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ajriding

st clair

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Posted: 08/30/19 05:08pm Link  |  Quote  |  Print  |  Notify Moderator

It would be interesting to see the amps change as the panel is tilted

ktmrfs

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Posted: 08/30/19 09:34pm Link  |  Quote  |  Print  |  Notify Moderator

ajriding wrote:

It would be interesting to see the amps change as the panel is tilted


been there, done that, what I found pretty much matches the math.

the drop in power is related to the cosine of the angle error in the vertical and horizontal plane. as an example if the error is 45 degrees, power drops to 70% of max. a 60 degree error drops power by 50%. depending on your latitude and time of year and time of day the error can be insignficant or noticeable.

And measuring voltage or current alone is NOT a good way to determine the loss. you need to measure both voltage AND current.

to get "perfect" alignment, place a tube, like an empty tp tube perpendicular on the panel and adjust for no shadow. easy to do on portable panels. almost impossible to do on roof panels since most only allow tilt in one axis.

and unless you have a tracking system, perfect alignment only lasts a short time. On my portable panels I just set them for best alignment around noon and live with what I get.


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ktmrfs

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Posted: 08/30/19 09:36pm Link  |  Quote  |  Print  |  Notify Moderator

pianotuna wrote:

Hi ajriding,

Thanks for taking the time to experiment and share it with us.

Solar panels are a 'constant voltage' device. You may loose 25 to 30% by not tilting. But NO WAY am I climbing the roof in a storm to stow the panels.

I'd consider a remote controlled tilting mechanism--but it is cheaper just to add another panel.

I trust folk's opinions when they have actually done an experiment, rather than guessing.


solar panels are not a perfect constant voltage device, but close enough for most first order calculations.

pianotuna

Regina, SK, Canada

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Posted: 08/30/19 09:46pm Link  |  Quote  |  Print  |  Notify Moderator

ktmrfs,

Thanks for the correction on "constant voltage"!

Since I don't monitor incoming voltage which is nominally 33, the Blue Sky controller jumps from "off", to "on", at something above the overnight float voltage (which is depended upon how much I've drawn the bank down). It starts charging at 0.1 amps about 30 minutes after sunrise.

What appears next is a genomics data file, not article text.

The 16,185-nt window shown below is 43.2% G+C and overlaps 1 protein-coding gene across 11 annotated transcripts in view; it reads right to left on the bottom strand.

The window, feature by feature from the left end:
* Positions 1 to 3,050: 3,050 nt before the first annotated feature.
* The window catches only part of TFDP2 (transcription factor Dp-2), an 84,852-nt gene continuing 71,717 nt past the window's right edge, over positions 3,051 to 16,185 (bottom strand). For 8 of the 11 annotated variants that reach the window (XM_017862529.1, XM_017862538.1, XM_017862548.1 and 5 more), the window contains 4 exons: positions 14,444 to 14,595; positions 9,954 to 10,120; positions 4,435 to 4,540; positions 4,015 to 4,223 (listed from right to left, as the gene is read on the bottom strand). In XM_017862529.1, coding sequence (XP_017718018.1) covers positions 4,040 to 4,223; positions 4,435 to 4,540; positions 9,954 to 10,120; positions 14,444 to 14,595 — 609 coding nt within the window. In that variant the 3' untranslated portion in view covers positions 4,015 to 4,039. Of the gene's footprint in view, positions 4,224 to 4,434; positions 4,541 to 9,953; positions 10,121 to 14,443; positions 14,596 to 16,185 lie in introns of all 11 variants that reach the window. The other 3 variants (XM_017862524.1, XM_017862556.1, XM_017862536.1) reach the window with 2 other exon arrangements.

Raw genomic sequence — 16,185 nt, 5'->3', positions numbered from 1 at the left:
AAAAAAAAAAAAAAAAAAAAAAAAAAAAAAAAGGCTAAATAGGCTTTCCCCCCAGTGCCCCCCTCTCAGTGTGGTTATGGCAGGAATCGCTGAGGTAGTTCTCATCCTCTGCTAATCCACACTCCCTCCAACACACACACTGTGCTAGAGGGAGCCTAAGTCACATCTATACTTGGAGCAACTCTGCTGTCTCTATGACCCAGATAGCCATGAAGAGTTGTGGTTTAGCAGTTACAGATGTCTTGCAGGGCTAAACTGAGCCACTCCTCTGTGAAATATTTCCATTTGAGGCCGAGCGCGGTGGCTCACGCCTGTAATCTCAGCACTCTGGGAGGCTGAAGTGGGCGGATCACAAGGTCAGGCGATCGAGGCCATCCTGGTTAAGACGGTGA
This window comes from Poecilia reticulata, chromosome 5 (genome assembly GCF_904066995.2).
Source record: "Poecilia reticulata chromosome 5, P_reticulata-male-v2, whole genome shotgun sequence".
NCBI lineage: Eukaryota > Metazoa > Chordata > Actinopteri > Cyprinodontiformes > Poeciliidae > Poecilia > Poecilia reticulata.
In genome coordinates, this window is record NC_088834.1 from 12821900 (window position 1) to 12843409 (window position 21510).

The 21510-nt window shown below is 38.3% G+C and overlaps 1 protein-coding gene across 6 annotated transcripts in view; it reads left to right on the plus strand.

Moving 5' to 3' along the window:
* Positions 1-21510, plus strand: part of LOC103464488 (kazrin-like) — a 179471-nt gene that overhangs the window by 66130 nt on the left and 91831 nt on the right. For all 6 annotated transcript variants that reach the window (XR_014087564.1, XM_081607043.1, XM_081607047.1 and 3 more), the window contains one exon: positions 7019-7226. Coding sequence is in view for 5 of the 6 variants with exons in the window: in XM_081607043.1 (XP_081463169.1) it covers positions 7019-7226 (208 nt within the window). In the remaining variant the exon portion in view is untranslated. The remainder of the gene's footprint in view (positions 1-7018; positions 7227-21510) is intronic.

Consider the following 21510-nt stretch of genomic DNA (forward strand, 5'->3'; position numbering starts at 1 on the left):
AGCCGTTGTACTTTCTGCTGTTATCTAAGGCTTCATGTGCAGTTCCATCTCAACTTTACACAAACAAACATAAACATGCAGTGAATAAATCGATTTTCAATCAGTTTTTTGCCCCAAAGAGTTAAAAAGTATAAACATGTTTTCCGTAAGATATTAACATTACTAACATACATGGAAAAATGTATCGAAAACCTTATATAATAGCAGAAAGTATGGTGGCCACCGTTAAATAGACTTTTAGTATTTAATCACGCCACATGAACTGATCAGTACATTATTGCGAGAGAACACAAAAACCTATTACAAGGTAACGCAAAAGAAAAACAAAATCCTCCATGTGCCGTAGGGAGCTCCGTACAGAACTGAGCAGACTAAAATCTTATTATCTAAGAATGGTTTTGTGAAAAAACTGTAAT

Regards, Don
My ride is a 28 foot Class C, 256 watts solar, 556 amp hours of AGM in two battery banks 12 volt batteries, 3000 watt Magnum hybrid inverter, Sola Basic Autoformer, Microair Easy Start.

Harvey51

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Posted: 08/30/19 09:54pm Link  |  Quote  |  Print  |  Notify Moderator

The physics of solar energy is that the voltage (energy per charge) is determined by the colour of the photons hitting the molecules in the panel. V = hf where h is Planck’s constant and f the frequency of the light which determines the colour. Angle has no effect on the voltage. Each photon hits one electron transferring its energy to the electron. Angle does affect the current or number of photons that hit the panel, determining the number of electrons carrying solar energy.


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pianotuna

Regina, SK, Canada

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Posted: 08/30/19 10:06pm Link  |  Quote  |  Print  |  Notify Moderator

Harvey51,

Thanks for that lovely morsel of knowledge!

Does that extend to infrared and ultraviolet?

I know my panels are "triple junction" to respond to 3 different frequencies of light.

And how come you know this stuff???? * chuckle *

TomG2

Central Illinois

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Posted: 08/31/19 03:16am Link  |  Quote  |  Print  |  Notify Moderator

Some good information here.

http://www.solarelectricityhandbook.com/solar-irradiance.html

red31

Bryan

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Posted: 08/31/19 06:25am Link  |  Quote  |  Print  |  Notify Moderator

ajriding wrote:

It would be interesting to see the amps change as the panel is tilted


set your meter to amps and redo!

takes very little light to yield voltage (Voc) but the current (I) is approx directly proportional to the light, in the graph, full sun perpendicular to the panel is ~ 1000 W/m2, panel operates @ battery voltage (PWM) or mppt voltage.

[image]

BFL13

Victoria, BC

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Posted: 08/31/19 06:44am Link  |  Quote  |  Print  |  Notify Moderator

I also did some measurements. This was in May at 49N latitude, using a 130w panel where I was able to take all-day AH hauls over three days with the same perfect sun conditions.

Tilted up and also aimed during the day- 90AH
Tilted up fixed aim South- 70AH
Flat- 56AH

A second panel lying flat would be 56 x 2 = 112AH, more than the single panel tilted and aimed getting 90AH.

It is situational what to do about that. When we went there for a few years seasonal off-grid all summer with the 5er, I chose single 255w panel ground- mounted in a tilted, twirler contraption. With the MH, and not seasonal anymore, but still off-grid a lot, I chose more panels flat on the roof.


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profdant139

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Posted: 08/31/19 07:54am Link  |  Quote  |  Print  |  Notify Moderator

Interesting discussion! I wonder why home solar panels aren't built to track the sun -- they are almost always stationary. My guess is that the cost and maintenance of tracking outweigh the gain in extra power.


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